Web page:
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Labour's Attitude on Transport Hardening

16th January 1959
Page 38
Page 38, 16th January 1959 — Labour's Attitude on Transport Hardening
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Which of the following most accurately describes the problem?


"IN recent months there has been a I strengthening of view [in the Labour Party] in favour of more comprehensive transport nationalization," said Mr. Ernest Davies, M.P., chairman of the Parliamentary Labour Party transport group, in an interview published in Road Way, the journal of the Road Haulage Association. There was, he added, also a firmer opinion about the need for restricting C-licensees.

He believed that the further deterioration of the British Transport Commission's finances confirmed Labour's policy in 1947 of a transport monopoly. The haulier would presumably be allowed to do short-distance work, perhaps up to a 60-mile radius, but all haulage beyond that distance would come under the control of British Road Services.

Answering a question about the use of the word "control," rather than "owner ship," Mr. Davies said he thought the Commission should have power to acquire haulage businesses which they considered necessary, either by negotiation or compulsion. Where they did not wish to take over a business, the haulier might be permitted to operate only under the auspices of B.R.S.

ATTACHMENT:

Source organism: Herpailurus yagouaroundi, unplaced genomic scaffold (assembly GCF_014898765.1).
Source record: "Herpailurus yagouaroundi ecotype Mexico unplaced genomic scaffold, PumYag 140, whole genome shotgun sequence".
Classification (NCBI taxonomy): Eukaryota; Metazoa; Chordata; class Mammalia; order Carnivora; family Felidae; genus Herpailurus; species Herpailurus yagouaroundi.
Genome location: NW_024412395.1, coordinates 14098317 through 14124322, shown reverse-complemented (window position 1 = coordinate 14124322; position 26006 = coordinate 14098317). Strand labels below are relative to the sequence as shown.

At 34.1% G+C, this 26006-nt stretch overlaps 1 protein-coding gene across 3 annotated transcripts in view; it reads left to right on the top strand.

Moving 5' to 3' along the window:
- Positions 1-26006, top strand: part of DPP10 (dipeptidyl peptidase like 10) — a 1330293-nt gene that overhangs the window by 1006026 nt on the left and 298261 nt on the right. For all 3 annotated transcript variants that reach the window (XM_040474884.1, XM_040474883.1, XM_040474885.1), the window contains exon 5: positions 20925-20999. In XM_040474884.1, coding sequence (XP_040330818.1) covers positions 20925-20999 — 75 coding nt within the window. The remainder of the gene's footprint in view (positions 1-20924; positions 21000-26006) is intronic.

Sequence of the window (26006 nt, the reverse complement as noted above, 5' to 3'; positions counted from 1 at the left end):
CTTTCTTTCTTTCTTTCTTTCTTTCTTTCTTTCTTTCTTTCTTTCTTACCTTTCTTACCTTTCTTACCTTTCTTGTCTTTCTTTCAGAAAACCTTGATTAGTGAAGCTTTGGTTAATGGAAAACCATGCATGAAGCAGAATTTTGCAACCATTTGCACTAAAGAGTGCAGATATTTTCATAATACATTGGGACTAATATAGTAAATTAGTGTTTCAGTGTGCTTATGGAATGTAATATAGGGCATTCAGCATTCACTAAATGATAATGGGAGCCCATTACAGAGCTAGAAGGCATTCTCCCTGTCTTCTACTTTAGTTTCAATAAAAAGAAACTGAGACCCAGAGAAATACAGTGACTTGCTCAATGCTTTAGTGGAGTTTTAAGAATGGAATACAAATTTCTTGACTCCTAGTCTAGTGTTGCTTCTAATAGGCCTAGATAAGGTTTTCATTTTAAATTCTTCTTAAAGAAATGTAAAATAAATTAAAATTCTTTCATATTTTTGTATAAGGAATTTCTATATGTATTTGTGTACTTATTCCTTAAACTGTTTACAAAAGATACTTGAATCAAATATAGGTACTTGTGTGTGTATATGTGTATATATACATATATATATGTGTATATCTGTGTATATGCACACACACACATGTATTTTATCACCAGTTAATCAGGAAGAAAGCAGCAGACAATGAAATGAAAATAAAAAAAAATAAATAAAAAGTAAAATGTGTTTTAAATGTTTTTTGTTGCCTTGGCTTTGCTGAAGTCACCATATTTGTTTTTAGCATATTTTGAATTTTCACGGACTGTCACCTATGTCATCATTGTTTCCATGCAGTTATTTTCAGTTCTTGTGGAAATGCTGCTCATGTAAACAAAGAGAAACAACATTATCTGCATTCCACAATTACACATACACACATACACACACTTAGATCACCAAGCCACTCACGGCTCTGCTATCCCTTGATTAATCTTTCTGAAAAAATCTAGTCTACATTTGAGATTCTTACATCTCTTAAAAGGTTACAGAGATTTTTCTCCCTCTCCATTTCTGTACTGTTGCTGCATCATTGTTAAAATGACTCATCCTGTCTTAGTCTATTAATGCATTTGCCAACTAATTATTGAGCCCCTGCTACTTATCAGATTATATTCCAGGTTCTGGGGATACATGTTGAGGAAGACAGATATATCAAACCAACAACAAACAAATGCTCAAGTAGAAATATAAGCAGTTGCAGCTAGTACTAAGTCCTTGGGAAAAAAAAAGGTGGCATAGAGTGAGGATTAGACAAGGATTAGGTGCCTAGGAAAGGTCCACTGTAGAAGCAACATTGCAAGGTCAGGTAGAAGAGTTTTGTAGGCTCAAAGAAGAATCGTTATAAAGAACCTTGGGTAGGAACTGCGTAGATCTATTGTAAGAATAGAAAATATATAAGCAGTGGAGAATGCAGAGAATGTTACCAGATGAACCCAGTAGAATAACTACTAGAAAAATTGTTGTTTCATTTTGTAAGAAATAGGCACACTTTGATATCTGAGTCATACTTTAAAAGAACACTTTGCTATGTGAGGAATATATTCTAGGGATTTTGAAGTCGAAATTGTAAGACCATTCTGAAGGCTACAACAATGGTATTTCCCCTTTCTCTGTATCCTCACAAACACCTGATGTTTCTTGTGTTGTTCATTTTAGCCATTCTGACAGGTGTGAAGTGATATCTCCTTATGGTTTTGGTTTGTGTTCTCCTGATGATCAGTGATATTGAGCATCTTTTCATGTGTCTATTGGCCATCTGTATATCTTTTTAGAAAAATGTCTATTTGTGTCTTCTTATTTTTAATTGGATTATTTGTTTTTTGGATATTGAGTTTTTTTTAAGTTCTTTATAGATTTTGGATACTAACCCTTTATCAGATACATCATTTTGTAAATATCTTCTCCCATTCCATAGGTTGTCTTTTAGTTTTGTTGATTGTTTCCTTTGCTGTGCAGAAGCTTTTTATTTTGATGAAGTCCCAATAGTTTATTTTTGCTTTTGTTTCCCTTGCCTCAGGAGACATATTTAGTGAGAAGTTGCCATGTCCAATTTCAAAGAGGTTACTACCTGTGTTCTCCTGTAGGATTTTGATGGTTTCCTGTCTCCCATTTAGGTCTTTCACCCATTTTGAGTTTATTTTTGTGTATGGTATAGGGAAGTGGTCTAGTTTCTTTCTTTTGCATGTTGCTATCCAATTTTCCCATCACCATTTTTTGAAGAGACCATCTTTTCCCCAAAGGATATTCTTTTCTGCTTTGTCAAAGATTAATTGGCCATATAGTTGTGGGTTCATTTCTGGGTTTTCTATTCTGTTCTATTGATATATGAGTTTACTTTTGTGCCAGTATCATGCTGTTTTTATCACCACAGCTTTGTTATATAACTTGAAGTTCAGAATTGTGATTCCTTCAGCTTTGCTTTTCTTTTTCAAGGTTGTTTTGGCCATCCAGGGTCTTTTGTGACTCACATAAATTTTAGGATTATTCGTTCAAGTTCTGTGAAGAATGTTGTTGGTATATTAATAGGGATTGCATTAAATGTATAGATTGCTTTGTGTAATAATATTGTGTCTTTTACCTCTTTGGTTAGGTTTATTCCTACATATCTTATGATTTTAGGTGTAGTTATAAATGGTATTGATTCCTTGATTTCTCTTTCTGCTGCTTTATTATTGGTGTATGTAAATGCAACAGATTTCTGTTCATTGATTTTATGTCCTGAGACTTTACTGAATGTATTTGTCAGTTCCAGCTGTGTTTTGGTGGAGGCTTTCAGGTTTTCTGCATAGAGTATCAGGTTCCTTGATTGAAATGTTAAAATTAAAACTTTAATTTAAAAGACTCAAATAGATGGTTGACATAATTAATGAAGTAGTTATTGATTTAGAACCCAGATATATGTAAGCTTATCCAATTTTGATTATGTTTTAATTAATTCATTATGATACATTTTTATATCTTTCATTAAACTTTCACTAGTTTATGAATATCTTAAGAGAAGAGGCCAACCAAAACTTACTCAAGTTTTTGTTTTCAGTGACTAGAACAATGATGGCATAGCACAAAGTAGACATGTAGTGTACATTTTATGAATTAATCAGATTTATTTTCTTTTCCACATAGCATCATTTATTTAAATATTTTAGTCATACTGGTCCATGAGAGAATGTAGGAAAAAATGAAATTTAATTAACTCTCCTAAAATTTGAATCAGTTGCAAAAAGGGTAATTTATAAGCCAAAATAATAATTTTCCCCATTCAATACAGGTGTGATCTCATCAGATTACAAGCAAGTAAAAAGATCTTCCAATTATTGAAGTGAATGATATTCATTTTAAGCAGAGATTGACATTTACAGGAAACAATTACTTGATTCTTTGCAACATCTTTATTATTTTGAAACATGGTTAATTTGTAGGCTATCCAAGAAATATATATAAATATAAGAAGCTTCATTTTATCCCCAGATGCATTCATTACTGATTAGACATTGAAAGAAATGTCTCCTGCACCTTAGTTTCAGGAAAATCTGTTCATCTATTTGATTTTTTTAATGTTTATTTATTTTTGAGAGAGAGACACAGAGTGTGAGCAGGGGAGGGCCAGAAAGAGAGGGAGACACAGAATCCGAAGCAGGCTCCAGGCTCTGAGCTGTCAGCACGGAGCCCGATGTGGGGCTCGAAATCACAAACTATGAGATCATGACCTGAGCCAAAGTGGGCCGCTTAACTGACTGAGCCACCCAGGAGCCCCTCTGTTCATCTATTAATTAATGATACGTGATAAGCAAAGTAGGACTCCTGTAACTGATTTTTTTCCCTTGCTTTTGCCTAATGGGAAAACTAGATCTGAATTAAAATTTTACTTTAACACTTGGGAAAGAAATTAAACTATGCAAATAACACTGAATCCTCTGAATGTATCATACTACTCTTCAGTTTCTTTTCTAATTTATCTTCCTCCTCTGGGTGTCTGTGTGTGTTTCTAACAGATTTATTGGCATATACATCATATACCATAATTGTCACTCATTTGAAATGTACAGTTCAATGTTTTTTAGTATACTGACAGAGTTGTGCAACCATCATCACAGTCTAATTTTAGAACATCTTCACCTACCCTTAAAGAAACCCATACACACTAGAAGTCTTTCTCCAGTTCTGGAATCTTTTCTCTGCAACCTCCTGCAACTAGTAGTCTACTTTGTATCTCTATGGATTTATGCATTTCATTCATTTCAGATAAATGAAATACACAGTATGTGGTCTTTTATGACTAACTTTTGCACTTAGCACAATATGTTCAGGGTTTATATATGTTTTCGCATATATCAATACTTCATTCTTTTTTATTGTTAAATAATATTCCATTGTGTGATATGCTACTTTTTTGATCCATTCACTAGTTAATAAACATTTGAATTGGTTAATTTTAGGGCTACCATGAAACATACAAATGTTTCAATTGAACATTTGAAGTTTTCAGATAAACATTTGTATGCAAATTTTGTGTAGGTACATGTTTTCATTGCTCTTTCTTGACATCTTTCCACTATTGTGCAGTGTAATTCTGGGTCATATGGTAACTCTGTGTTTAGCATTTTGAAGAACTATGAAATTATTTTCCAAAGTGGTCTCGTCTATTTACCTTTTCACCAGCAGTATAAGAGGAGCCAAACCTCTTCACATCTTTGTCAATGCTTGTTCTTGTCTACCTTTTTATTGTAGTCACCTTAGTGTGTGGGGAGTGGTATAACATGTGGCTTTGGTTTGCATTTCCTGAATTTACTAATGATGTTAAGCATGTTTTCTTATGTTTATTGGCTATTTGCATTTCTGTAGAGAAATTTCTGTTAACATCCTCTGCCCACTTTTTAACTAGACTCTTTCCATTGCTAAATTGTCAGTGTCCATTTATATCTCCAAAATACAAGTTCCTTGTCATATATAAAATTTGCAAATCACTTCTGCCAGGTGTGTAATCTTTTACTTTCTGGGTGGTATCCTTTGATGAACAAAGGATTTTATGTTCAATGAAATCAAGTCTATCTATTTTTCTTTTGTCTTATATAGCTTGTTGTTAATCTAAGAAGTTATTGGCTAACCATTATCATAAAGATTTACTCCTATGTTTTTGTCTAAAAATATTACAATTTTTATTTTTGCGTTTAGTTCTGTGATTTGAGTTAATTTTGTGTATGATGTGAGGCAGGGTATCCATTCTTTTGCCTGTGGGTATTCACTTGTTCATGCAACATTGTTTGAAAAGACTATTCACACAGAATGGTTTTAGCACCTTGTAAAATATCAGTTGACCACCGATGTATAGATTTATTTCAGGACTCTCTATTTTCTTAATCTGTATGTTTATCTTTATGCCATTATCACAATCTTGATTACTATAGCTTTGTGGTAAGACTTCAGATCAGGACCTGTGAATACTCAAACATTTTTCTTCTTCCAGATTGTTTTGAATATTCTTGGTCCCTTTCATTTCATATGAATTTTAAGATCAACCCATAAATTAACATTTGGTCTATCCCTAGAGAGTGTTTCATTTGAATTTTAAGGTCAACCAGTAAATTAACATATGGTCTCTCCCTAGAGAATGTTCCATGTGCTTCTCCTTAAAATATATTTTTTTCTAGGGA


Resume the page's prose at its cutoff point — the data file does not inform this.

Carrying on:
There could be a permit system or extensive sub-contracting by B.R.S., to whom all long-distance traffic would in the first place have to be offered.

He did not think that the continuance of competition between public and freeenterprise long-distance haulage could now be permitted by the Socialists. Assets would presumably be paid for at no more than a fair valuation, with no compensation for goodwill.

AN unauthorized works bus service between Liverpool and factories at St. Helens was described at Liverpool, last week, when the operators, Eagle Motors, Liverpool Road, Huyton, were fined £25, with £5 10s. costs, for nor having a road service licence.

For the prosecution it was stated that licensed operators had complained that traffic was being lost to Eagle Motors. run by William Barton and George

Stanley Taylor. The North Western Traffic Commissioners had refused them a licence for the service, but an appeal had been lodged (The Commercial Motor, November 14).

For the defence it was said that the men bought the business last February.


A REPRESENTATIVE of the Standard Motor Co., Ltd.. on Tuesday denied a report in The Manchester Guardian of rumours in the City that the company intended to build larger commercial vehicles. He said nothing of this kind was projected within the next two years. He knew nothing of a belief expressed in The Manchester Guardian that Standard were to make an offer for the shares of Dennis BroS., Ltd.